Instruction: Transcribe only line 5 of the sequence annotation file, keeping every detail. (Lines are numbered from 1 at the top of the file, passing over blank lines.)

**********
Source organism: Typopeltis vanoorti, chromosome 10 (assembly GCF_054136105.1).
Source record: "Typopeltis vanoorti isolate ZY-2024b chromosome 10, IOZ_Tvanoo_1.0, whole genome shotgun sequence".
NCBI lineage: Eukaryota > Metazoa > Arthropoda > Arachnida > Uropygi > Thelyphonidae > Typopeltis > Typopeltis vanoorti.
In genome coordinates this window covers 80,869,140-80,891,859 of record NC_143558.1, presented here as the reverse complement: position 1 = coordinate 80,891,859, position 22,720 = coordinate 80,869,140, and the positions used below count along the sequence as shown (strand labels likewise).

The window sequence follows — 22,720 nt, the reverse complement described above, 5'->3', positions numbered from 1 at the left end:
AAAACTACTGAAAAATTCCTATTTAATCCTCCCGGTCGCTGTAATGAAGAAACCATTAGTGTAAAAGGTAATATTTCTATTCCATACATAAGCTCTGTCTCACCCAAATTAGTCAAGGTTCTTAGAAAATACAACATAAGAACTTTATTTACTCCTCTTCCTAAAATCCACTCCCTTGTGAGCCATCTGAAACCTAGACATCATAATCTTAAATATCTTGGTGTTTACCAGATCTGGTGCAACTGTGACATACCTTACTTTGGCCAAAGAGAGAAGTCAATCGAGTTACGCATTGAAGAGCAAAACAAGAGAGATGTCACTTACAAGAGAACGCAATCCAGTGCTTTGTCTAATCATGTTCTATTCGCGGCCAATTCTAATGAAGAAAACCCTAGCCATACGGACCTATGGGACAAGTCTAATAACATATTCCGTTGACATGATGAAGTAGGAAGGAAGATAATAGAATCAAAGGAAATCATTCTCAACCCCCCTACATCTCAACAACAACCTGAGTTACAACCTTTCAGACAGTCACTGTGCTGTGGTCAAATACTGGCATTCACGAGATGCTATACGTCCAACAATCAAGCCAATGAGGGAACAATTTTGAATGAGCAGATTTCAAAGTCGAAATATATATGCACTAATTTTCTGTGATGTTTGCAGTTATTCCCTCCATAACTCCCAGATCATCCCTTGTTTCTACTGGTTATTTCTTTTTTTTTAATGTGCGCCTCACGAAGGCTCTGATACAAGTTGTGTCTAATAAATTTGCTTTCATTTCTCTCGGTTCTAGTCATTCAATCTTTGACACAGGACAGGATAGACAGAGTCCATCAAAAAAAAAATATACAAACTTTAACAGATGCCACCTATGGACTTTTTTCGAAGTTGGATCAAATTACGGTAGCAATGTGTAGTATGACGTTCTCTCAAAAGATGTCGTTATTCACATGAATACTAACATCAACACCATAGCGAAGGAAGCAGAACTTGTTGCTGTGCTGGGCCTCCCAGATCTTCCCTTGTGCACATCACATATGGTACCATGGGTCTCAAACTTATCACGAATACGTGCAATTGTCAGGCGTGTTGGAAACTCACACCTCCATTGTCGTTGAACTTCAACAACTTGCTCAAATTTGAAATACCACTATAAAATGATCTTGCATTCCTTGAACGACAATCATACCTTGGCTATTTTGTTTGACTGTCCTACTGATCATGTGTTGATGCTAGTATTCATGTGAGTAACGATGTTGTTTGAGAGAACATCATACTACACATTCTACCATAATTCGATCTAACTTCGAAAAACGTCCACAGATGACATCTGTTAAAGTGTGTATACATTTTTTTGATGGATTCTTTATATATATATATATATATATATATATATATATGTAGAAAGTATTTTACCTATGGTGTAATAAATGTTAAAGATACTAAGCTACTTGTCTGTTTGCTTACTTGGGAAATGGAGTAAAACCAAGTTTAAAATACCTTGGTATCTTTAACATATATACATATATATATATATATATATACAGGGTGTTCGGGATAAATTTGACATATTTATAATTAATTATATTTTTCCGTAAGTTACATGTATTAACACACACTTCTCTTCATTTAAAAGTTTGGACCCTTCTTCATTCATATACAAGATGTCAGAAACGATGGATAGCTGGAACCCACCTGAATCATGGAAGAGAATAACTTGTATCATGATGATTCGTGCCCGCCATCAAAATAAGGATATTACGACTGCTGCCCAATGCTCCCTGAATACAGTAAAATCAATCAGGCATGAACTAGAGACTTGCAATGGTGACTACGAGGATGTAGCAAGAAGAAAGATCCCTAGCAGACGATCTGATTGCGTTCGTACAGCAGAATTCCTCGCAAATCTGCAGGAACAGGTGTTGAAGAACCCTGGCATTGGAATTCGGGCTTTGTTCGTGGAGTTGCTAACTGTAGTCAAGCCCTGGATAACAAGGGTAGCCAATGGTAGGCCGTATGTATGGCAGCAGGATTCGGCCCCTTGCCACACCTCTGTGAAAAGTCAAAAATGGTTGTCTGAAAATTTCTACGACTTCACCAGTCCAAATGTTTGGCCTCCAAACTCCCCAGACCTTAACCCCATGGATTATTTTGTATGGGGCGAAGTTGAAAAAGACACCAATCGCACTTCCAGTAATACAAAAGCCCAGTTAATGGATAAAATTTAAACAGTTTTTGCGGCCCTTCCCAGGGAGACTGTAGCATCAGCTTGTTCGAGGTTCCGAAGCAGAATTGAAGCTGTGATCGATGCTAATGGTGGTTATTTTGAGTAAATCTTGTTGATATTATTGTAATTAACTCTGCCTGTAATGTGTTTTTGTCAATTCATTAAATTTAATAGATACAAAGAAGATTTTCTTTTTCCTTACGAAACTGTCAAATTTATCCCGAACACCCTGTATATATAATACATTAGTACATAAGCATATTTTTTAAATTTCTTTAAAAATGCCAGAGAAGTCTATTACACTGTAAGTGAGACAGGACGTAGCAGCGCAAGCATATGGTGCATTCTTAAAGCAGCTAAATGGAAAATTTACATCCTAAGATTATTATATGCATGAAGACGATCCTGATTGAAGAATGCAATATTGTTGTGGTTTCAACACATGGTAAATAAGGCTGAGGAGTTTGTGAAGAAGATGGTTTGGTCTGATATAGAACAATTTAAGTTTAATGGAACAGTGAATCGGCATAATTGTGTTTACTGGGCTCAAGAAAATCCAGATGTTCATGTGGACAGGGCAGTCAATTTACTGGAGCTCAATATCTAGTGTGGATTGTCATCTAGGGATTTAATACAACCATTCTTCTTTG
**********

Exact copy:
The window sequence follows — 22,720 nt, the reverse complement described above, 5'->3', positions numbered from 1 at the left end: